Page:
Date of Award

5-2019

Document Type

Thesis

Degree Name

Master of Science (MS)

Department

Division of Agriculture (SAFES)

Committee Member

Charles V Privette, Committee Chair

Committee Member

Calvin B Sawyer

Committee Member

J.P. Johns

Abstract

Erosion and sediment loss vary widely across distinct ecoregions. Regulations on construction runoff require improved sediment and erosion control practices to decrease total suspended solids (TSS) and turbidity. This study measures the efficiency of three different best management practices (BMPs) with and without the application of polyacrylamide (PAM) in three distinct regions of South Carolina. Sediment tubes, rock ditch checks (RDC), and rock ditch checks with washed stone (RDC-WS) were evaluated to determine the effects of adding PAM. These BMPs were placed within constructed channels on active highway construction projects. Half-inch rain events or greater that produced runoff were analyzed to determine the removal efficiency of these BMPs on turbidity and TSS. Analyses were conducted to not only determine the effects of PAM, but also each BMP. Results from this study demonstrate that treating construction runoff with combinations of BMPs and PAM reduces sediment discharge from active linear construction sites.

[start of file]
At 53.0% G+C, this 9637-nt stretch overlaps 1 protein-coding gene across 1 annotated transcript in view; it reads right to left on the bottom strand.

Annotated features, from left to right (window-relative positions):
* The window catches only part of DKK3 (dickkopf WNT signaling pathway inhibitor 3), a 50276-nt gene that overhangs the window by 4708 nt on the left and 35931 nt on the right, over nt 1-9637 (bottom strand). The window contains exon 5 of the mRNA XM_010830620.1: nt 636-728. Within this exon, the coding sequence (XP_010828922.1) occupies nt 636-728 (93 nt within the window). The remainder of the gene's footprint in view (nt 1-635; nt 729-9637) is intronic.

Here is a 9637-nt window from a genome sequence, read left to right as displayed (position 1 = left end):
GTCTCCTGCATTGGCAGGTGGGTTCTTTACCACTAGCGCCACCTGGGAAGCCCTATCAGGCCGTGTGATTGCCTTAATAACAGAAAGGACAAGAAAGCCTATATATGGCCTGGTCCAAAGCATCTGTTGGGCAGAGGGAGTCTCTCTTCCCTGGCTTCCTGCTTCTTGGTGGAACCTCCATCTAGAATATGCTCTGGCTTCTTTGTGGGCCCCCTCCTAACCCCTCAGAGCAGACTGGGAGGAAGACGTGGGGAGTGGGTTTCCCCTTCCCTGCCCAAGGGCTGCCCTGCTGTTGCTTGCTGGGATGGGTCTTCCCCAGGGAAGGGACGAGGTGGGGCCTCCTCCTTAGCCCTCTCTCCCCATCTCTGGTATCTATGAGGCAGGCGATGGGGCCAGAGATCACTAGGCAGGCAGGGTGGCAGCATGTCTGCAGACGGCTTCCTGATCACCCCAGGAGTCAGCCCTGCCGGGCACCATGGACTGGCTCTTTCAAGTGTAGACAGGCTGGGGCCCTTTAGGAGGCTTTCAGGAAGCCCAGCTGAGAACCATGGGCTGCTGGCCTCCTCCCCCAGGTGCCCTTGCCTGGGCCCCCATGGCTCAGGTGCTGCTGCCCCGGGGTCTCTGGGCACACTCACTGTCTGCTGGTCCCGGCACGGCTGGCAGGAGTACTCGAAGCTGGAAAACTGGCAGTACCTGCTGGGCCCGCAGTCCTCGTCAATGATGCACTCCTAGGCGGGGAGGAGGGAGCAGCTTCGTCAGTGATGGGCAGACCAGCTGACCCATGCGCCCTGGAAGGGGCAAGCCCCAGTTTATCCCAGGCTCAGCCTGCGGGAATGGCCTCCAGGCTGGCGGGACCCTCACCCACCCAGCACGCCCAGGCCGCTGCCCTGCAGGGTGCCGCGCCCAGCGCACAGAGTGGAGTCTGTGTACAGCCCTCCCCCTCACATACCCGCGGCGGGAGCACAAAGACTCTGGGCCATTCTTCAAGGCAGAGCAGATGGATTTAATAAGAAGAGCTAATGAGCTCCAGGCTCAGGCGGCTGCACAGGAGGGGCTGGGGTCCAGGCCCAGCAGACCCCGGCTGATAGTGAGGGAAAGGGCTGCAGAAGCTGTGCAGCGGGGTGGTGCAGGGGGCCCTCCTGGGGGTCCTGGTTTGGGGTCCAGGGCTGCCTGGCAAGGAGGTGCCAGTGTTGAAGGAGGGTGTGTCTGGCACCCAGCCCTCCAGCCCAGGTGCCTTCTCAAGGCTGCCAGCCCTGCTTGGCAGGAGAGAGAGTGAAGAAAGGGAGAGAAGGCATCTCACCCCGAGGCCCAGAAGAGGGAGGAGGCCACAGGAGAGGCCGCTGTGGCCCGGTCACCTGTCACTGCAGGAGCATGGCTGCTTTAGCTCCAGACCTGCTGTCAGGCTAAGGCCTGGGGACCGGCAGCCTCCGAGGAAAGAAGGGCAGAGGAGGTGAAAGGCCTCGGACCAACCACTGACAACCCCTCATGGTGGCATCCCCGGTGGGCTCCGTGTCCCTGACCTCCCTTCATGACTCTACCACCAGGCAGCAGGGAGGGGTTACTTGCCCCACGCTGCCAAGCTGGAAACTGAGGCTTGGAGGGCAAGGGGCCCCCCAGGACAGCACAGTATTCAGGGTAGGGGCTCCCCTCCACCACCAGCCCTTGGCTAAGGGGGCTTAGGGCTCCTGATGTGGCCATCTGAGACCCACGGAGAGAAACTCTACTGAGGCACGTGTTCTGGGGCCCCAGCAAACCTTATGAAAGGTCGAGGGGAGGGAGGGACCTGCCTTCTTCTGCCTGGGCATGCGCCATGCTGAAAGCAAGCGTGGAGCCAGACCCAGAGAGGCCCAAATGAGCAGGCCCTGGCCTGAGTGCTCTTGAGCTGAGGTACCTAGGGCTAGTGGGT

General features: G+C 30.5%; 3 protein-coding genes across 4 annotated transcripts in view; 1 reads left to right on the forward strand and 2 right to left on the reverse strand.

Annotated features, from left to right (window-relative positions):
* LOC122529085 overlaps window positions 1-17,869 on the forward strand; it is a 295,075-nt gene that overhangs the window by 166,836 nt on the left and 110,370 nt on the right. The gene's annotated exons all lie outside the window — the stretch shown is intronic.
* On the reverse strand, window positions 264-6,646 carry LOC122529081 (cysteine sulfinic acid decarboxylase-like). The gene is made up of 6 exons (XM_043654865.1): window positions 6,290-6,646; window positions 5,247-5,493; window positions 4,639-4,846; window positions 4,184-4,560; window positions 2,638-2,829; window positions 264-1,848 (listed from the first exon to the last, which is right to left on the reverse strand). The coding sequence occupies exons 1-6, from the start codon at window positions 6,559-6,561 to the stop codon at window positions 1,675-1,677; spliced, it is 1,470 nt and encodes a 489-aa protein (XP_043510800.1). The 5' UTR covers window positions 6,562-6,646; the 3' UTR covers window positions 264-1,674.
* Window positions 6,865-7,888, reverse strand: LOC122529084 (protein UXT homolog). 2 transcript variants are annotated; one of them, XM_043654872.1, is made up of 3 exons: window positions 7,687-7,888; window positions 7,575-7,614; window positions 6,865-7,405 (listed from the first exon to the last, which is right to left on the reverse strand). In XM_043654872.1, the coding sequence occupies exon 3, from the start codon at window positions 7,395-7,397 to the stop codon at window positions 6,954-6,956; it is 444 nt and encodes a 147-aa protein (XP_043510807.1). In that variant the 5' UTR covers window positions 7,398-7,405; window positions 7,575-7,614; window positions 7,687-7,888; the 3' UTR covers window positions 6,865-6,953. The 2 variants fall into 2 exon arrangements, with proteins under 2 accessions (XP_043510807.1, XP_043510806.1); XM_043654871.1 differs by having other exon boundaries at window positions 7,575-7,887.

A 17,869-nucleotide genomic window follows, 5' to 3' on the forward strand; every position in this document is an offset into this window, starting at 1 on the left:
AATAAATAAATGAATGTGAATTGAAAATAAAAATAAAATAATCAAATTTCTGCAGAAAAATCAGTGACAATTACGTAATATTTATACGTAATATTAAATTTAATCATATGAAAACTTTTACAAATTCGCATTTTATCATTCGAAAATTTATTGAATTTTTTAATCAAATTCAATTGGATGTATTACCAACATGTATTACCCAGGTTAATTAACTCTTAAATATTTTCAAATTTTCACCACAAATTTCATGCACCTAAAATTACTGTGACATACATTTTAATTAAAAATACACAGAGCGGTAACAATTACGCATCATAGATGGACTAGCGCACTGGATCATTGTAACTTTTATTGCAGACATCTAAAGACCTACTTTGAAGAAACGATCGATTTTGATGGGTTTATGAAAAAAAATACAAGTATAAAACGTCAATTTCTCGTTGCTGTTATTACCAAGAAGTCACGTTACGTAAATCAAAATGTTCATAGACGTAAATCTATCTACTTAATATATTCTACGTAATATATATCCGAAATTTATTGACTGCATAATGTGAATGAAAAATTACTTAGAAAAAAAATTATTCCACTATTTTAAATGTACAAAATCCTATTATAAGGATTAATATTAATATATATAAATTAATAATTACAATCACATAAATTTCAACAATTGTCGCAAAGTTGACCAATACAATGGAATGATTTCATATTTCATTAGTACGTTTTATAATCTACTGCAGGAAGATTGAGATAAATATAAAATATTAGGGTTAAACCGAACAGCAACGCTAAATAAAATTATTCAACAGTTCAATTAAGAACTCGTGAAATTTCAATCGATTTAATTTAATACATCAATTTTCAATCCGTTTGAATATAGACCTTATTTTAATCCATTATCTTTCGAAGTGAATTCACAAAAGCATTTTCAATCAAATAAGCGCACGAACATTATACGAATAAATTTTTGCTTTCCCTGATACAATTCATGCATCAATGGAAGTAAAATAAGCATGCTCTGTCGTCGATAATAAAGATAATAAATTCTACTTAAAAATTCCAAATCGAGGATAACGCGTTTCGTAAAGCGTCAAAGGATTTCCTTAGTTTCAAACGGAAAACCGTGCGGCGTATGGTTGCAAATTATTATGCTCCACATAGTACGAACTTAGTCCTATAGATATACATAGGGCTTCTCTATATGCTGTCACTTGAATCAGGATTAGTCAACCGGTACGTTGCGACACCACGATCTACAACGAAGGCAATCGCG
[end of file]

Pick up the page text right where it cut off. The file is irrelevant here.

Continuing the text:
Based on collected data, it was observed that both RDC and RDC-WS with a PAM treatment were most effective in reducing turbidity with an average turbidity decrease of 58-63%. Wattles with a PAM treatment reduced turbidity values on average by 36%. Without PAM, a small increase in turbidity by an average of 5% occured for RDC-WS while RDCs showed a 57% increase. These increases are partly believed to be caused by resuspension of sediment in the channel. Wattles without PAM decreased turbidity by an average of 26%. It was also observed that RDCs, RDC-WS, and wattle structures with PAM decreased mean TSS values. Based on this research and site observations, proper maintenance and regular inspections must be a priority to reduce turbidity and TSS.I Infrequent or improper BMP maintenance can result in higher TSS and lower trapping efficiencies.

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